Ranking Member Murray (D-WA) and the Democrats attempted to temper the push to return by emphasizing the need for better health guidance from the federal government, with Senator Kaine (D-VA) doing a very effective job of describing how the CDC’s guidance to return to college was very comprehensive but omitted almost any role for testing. They also strove to focus attention on the needs of students and workers. Murray stated that stated COVID-19 had had a unique impact on minority communities, with a disproportionate number of cases and deaths amongst African-Americans and Hispanics, and had exacerbated existing problems students from those communities already face, including homelessness, food insecurity, and lack of online learning access. Other Democrats, notably Senators Warren (D-MA) and Baldwin (D-WI) emphasized the need to protect school workers and faculty. Noting that the most severe health outcomes for COVID-19 were among older people and that many faculty are over the age of 60, particularly at technical colleges, Baldwin pushed her legislation to require that the Occupational Safety and Health Administration to issue emergency protection standards for infectious disease. She also stated that those rules should be in place before colleges reopen.
Finally, one thread running through the hearing was the federal government’s role. While Alexander opposed government intrusion on institution decision-making on reopening, even Daniels suggested that was within the federal government’s authority. A number of members, including Murray and Baldwin, pushed for better guidance from the CDC. Sen. Collins pushed to expand TRIO, which Hampton supported as his institution had just missed out on TRIO funding. Hampton urged Congress to double the maximum Pell and appropriate through the next COVID-19 relief package an additional $1 billion for HBCU’s, MSI’s and Tribal Colleges. He also endorsed S. 3701 Senator Klobuchar’s (D-MN) bill that would provide Internet access funding to low income college students.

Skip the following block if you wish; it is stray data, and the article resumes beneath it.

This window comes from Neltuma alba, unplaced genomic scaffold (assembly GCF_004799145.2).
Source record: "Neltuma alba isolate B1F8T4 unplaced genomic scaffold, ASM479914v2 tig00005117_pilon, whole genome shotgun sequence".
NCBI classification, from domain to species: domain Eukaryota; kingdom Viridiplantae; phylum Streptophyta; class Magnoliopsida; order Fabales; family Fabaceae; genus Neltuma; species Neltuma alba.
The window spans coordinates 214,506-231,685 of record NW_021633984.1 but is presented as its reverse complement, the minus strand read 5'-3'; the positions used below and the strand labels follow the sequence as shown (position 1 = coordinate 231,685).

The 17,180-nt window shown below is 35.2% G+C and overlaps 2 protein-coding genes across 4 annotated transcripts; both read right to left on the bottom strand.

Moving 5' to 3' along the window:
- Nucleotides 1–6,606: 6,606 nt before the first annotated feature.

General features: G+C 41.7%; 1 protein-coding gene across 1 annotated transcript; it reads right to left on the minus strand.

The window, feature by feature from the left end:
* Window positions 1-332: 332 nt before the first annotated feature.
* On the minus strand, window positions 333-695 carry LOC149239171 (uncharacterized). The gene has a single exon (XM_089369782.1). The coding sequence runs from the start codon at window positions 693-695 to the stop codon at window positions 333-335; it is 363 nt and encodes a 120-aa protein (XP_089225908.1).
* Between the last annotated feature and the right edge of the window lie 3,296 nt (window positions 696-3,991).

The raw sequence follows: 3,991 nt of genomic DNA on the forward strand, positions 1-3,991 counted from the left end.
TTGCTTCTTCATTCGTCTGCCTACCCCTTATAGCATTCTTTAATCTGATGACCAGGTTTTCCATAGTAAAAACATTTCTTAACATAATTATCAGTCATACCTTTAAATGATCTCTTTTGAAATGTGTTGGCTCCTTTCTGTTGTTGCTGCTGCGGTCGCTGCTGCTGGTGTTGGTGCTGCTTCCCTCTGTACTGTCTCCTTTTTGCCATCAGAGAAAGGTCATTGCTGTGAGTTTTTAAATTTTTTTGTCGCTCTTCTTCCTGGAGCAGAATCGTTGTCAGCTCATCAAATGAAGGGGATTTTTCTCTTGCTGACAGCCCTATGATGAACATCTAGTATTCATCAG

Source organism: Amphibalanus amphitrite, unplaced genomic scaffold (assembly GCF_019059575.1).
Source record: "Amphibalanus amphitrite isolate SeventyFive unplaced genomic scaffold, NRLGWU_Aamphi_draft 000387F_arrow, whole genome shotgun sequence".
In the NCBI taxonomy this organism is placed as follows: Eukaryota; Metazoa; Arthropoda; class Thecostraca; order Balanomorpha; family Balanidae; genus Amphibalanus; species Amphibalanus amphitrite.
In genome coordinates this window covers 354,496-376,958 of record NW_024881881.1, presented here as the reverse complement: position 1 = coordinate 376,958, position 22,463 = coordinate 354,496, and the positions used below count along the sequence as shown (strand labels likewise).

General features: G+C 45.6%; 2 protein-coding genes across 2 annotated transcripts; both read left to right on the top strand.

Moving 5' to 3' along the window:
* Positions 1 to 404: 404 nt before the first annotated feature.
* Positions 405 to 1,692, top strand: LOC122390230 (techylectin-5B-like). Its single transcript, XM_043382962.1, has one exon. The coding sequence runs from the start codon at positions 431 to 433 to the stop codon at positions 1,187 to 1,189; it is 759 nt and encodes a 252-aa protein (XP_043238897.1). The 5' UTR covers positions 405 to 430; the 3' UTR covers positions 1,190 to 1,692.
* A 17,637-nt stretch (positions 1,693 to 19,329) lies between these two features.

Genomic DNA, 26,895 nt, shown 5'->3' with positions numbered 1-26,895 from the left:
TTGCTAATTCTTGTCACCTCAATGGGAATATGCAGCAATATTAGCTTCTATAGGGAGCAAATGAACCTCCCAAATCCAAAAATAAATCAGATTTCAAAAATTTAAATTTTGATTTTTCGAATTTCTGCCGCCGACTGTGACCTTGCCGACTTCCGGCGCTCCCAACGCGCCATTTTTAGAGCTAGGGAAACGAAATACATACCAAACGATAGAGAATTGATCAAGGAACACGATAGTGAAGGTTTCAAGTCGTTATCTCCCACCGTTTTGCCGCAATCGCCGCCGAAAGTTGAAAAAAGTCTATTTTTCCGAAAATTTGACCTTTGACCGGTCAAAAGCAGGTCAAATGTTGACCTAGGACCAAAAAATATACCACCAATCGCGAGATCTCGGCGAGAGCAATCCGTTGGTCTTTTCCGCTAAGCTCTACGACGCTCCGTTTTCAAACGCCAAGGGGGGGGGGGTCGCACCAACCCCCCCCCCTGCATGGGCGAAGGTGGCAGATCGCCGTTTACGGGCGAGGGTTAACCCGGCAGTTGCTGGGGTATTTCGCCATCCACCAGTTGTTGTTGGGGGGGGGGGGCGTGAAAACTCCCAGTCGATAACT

Trump Vetoes Congress’s Bipartisan Resolution to Repeal Borrower Defense Rules: In the midst of a pandemic and a racial justice war, Trump, on June 4th, vetoed the bipartisan resolution passed by Congress to repeal the harmful borrower defense rules this administration finalized in September 2019. Despite public pressure from student groups, including AYA, education organizations, consumer protection groups, and dozens of states, Trump and his administration deal doom to student borrowers as these rules will make it harder for defrauded students to obtain relief from the federal government. Essentially, the rules set much higher standards students must meet to prove they have been defrauded by a school, making it much more likely for a student to obtain automatic loan forgiveness. In addition to proving the school engaged in misrepresentation, students will have to show that they relied on that misrepresentation and carefully document the “financial harm” – beyond just paying into a school that intentionally misled them. Further, borrowers now only have 3 years to submit their claims. To add salt to the wound, when these rules go into effect July 1st, it is likely that borrowers will face immediate harm given the likelihood of school closures due to the pandemic and who may already be facing underemployment as a result of COVID. The battle is not lost yet, however: We must urge Congress to override this veto and stand up for what is right. We will be sharing a campaign in the coming days that makes it easy to take action on this issue.